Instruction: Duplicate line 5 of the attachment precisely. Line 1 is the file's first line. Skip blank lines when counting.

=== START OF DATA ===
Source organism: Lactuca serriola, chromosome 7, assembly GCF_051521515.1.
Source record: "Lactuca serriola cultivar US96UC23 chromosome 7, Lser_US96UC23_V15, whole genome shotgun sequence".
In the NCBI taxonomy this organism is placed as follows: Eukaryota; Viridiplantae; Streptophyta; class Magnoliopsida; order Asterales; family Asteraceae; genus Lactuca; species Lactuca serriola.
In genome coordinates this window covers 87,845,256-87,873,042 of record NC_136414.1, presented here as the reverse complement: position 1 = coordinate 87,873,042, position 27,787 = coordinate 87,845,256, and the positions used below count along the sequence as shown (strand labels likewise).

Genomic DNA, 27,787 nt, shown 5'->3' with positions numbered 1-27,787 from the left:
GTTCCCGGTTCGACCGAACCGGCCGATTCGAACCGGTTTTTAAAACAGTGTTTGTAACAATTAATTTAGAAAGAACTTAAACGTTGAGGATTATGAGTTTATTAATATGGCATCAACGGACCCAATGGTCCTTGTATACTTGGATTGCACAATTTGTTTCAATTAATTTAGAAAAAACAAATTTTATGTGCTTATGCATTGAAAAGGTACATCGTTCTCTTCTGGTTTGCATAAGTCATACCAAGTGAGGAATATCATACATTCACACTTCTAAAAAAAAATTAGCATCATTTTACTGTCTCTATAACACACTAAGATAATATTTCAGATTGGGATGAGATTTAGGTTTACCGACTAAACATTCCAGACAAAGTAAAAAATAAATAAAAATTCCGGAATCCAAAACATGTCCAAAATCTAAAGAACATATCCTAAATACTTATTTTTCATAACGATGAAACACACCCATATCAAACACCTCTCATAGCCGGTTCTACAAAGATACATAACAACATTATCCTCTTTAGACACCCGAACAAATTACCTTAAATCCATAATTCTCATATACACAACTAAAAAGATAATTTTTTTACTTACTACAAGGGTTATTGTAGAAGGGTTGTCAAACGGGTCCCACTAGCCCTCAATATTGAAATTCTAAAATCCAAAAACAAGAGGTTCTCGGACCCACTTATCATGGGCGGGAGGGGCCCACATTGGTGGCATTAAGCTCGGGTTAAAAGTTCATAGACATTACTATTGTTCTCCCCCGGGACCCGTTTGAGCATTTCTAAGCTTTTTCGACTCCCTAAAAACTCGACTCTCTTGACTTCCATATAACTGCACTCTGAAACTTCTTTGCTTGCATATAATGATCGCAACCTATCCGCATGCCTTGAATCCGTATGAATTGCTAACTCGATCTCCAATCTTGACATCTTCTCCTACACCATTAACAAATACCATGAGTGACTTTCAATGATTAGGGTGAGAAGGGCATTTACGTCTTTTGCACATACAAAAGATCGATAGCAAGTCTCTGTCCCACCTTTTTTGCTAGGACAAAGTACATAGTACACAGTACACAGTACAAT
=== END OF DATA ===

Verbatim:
Genomic DNA, 27,787 nt, shown 5'->3' with positions numbered 1-27,787 from the left: